Monday, September 14, 2009

Made to Stick

“A sticky idea is understood, it’s remembered, and it changes something.” This is the basic idea behind Made to a Stick by Chip and Dan Heath. JFK’s “man on the moon in this decade” was such an idea. It was short, succinct, visual, and memorable. The question that the book attempts to answer is, “How do you get people to understand, remember, and act on your ideas?”

According to the Heath brothers, sticky ideas have six traits in common. They term this the “SUCCESs model.” The components are simple, unexpected, concrete, credible, emotional, and stories.

Simple idea messages state the core of the message clearly. One example they provide is the message that “Southwest will be THE low-fare airline.” For a Southwest employee, ff something does not contribute to that end, it is off-message. They point out that proverbs are good examples of lasting ways to communicate simple and profound ideas.

Use the unexpected to grab hold attention. Surprise people but then hold them by generating interest and curiosity. You do this by citing violations of expected behavior and creating “curiosity gaps.”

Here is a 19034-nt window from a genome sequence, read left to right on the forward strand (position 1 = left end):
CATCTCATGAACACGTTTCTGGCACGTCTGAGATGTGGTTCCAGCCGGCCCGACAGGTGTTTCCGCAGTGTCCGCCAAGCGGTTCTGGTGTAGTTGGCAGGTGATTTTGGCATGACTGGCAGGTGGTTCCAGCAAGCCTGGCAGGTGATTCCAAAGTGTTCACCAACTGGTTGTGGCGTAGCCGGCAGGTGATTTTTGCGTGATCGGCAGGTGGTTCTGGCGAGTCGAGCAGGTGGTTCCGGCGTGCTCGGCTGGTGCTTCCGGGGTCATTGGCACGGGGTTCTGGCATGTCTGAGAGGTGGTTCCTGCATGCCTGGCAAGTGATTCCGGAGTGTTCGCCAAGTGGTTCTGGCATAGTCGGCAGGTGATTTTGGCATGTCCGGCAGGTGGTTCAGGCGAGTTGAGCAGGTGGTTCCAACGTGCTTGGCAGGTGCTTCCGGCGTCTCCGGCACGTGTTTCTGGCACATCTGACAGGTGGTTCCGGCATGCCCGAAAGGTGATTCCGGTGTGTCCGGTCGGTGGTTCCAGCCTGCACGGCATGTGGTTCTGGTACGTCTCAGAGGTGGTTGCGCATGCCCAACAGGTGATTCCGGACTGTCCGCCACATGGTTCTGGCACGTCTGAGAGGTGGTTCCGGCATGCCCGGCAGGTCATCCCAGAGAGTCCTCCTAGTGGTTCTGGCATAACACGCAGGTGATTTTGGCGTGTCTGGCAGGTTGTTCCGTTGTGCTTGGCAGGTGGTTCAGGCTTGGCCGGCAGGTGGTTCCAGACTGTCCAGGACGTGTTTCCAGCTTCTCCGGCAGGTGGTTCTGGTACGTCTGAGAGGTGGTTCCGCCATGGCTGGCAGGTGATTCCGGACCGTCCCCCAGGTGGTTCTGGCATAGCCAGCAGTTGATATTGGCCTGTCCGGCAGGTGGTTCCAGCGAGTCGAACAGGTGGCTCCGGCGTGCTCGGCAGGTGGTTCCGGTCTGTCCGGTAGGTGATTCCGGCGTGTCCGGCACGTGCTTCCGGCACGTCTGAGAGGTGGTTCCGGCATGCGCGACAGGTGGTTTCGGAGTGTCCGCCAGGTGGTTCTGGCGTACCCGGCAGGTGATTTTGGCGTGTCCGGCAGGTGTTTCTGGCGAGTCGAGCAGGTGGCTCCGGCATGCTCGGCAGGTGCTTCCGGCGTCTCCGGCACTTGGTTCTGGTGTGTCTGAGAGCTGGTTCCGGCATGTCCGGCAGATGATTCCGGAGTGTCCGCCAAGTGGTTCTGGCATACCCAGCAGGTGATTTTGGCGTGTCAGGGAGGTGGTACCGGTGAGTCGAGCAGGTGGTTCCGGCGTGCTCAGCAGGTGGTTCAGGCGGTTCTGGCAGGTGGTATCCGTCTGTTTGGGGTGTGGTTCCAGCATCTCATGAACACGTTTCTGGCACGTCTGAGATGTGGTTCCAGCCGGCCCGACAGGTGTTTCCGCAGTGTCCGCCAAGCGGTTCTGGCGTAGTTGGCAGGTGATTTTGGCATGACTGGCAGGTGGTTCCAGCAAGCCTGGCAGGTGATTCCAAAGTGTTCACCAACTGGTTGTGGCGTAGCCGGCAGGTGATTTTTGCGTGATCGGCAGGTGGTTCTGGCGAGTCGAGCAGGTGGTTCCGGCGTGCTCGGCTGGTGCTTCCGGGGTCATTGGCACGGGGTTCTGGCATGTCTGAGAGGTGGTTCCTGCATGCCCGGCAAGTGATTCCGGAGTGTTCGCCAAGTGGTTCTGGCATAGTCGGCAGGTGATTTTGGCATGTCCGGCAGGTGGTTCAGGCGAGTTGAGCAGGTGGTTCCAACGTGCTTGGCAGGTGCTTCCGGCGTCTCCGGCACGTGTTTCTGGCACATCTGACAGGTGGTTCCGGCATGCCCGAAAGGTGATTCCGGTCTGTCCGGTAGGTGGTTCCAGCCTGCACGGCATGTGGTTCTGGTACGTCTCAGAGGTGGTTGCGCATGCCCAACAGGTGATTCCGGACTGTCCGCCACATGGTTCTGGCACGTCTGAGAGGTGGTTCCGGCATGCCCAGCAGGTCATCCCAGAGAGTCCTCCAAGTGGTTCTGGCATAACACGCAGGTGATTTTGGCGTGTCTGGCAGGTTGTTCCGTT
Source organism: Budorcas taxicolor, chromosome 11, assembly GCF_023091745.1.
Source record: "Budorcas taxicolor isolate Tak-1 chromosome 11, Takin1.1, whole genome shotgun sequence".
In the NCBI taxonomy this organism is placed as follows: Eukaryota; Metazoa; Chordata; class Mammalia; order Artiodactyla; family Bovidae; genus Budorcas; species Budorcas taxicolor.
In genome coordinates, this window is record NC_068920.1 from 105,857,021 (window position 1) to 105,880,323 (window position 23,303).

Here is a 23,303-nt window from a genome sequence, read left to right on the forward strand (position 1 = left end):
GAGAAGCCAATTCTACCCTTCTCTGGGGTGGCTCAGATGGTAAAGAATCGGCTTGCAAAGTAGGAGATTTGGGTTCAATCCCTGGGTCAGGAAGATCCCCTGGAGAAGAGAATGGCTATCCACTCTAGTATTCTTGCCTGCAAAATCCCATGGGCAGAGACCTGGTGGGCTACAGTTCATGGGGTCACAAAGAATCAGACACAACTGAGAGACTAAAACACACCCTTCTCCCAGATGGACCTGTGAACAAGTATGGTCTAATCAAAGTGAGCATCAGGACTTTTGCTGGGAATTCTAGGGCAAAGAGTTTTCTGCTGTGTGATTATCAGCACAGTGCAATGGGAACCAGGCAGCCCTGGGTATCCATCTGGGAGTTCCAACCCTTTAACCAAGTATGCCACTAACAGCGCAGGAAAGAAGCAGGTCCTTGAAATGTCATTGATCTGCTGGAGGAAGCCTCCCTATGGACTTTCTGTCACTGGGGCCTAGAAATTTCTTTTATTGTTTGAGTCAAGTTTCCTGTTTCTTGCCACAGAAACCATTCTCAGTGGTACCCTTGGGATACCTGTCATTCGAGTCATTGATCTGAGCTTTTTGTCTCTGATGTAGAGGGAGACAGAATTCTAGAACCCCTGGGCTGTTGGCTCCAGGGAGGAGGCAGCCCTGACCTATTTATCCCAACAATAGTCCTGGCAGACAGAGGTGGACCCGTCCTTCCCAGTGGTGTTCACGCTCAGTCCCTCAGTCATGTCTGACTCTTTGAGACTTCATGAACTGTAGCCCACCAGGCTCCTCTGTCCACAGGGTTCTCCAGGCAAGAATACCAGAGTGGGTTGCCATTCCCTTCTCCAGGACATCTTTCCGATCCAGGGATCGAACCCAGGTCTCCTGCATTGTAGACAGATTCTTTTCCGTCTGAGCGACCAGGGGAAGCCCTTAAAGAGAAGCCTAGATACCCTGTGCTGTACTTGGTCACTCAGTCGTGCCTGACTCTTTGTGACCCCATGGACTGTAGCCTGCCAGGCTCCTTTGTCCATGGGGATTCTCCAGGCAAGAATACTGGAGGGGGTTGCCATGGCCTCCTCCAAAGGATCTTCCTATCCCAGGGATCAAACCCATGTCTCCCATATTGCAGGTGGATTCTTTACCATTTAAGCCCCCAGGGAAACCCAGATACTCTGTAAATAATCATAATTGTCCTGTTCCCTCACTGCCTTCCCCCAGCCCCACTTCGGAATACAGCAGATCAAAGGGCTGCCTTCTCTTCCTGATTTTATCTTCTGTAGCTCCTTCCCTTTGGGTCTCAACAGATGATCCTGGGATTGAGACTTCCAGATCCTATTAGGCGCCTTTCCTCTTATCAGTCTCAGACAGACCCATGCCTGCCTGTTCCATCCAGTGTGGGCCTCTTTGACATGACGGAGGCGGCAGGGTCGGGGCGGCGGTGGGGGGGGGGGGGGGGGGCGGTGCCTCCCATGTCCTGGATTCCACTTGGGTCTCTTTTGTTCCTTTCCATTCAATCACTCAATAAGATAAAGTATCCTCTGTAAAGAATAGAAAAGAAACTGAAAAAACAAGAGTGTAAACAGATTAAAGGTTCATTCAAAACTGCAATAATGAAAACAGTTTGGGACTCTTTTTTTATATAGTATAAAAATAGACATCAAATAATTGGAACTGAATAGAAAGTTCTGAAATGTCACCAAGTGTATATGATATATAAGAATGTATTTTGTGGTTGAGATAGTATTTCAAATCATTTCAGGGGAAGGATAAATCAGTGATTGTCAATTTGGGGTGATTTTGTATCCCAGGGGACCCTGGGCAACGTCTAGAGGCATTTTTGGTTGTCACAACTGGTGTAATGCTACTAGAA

Concrete idea messages use sensory language. They provide mental pictures and “hooks” that will hold people. After all, our minds are wired to remember concrete data.

Ideas can get credibility from outside (authorities and anti-authorities) or inside (using human scale statistics or vivid details). There must be an inherent credibility in the idea for it to “stick.“

Emotion plays an essential part in making an idea stick. People care about people, not numbers. They remember and act on what they feel. When I worked for a judicatory, we often said that contributors supported people not programs.

Stories carry wisdom. They drive action through simulation (what to do) and inspiration (the motivation to do it). The authors provide some good guidelines for spotting stories that will make ideas stick.

The brothers picked up the concept of “stickiness” from Malcolm Gladwell’s book The Tipping Point. The middle section of that book was titled “The Stickiness Factor.” Their goal was to identify the traits that make ideas sticky.

Chip and Dan Heath are no threat to Malcolm Gladwell. Their model is helpful, and they provide good illustrations, but the book spends too much time developing the model. Go to and you can find the basic content of their communication model. I think they have identified something important, but they spent too much time interpreting it.

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